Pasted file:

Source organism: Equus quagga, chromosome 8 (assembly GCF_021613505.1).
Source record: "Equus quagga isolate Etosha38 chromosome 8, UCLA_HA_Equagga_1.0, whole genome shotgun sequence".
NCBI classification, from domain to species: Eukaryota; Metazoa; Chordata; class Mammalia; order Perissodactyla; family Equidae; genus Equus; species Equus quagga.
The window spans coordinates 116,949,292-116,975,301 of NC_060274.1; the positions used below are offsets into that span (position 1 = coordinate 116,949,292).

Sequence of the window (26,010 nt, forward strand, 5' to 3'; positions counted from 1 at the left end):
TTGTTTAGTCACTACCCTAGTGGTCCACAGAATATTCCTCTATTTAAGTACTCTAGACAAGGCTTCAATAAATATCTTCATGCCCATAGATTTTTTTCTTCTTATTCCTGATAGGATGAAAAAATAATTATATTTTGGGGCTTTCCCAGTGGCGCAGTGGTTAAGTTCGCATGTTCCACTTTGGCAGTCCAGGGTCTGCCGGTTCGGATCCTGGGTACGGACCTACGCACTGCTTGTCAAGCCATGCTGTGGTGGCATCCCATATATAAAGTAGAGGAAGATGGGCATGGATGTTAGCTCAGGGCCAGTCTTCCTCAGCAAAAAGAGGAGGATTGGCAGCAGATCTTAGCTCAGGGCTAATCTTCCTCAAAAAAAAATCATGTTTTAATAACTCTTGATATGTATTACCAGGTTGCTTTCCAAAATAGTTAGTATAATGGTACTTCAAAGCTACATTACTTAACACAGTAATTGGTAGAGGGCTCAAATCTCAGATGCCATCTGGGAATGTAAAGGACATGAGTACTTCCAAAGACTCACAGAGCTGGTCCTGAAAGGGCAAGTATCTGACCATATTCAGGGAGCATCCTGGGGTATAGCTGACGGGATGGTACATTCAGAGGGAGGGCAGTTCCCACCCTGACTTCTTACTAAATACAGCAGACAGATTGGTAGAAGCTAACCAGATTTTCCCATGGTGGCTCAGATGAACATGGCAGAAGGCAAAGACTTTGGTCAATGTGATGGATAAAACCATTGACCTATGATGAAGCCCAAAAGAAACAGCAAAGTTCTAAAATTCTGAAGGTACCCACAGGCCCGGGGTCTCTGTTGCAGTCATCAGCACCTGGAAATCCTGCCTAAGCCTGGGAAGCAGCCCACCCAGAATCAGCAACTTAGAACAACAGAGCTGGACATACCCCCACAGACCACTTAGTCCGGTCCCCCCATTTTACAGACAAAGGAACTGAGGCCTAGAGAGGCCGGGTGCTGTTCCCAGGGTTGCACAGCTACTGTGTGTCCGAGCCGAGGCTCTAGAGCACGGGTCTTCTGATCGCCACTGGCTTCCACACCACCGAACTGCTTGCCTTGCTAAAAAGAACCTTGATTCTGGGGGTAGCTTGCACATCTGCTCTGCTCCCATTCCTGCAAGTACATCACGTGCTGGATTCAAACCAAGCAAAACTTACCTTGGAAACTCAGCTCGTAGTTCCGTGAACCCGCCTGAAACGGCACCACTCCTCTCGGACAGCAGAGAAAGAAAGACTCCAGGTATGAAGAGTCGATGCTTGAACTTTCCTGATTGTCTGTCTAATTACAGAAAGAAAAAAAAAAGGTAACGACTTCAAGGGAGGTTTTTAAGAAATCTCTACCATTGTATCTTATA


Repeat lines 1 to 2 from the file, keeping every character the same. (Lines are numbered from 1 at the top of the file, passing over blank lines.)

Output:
Source organism: Equus quagga, chromosome 8 (assembly GCF_021613505.1).
Source record: "Equus quagga isolate Etosha38 chromosome 8, UCLA_HA_Equagga_1.0, whole genome shotgun sequence".